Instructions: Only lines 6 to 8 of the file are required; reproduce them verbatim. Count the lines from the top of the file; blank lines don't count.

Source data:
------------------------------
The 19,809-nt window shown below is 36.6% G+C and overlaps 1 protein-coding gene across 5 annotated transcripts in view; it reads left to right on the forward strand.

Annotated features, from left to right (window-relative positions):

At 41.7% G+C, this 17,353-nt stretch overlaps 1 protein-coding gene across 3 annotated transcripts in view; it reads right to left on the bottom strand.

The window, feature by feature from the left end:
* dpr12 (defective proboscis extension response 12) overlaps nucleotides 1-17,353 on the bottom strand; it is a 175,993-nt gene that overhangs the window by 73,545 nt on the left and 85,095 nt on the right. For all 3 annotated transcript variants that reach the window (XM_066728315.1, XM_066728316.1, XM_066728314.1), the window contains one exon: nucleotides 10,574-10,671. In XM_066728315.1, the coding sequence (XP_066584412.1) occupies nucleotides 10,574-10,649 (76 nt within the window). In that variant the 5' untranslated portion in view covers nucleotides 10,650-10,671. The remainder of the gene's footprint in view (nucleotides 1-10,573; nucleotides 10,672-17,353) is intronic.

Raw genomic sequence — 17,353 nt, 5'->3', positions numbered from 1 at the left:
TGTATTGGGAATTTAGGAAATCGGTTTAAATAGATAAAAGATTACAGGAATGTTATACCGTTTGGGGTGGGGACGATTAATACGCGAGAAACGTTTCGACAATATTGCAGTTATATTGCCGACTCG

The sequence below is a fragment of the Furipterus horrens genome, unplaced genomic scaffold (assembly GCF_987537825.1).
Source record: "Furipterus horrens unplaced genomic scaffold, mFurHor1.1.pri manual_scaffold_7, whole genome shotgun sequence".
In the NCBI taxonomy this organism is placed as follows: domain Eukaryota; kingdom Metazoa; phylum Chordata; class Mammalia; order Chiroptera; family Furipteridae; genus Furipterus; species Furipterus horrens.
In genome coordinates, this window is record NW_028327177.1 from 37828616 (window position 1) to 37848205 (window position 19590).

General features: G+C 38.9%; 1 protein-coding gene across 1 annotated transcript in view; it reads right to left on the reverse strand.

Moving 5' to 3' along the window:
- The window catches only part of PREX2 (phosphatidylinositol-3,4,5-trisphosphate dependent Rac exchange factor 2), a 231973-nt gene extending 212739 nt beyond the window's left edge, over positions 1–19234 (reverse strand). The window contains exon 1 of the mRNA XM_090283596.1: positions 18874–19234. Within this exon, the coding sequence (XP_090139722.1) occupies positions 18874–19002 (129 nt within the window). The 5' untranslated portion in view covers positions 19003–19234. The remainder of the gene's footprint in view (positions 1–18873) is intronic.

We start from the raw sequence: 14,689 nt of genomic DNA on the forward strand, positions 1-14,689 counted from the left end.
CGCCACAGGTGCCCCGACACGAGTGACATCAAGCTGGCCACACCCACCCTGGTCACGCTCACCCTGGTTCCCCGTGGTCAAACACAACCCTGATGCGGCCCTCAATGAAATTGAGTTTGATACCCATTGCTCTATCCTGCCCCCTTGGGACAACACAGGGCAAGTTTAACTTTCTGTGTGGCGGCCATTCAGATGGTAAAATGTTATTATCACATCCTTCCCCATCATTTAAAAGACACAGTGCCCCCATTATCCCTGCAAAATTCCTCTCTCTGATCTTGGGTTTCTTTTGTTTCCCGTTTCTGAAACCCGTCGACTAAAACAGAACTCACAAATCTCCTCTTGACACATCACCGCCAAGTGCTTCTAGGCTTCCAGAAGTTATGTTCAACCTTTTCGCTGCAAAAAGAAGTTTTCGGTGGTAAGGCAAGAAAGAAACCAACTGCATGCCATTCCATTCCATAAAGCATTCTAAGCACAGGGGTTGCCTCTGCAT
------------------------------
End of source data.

Raw genomic sequence — 17,353 nt, 5'->3', positions numbered from 1 at the left:
TGTATTGGGAATTTAGGAAATCGGTTTAAATAGATAAAAGATTACAGGAATGTTATACCGTTTGGGGTGGGGACGATTAATACGCGAGAAACGTTTCGACAATATTGCAGTTATATTGCCGACTCG

The sequence below is a fragment of the Furipterus horrens genome, unplaced genomic scaffold (assembly GCF_987537825.1).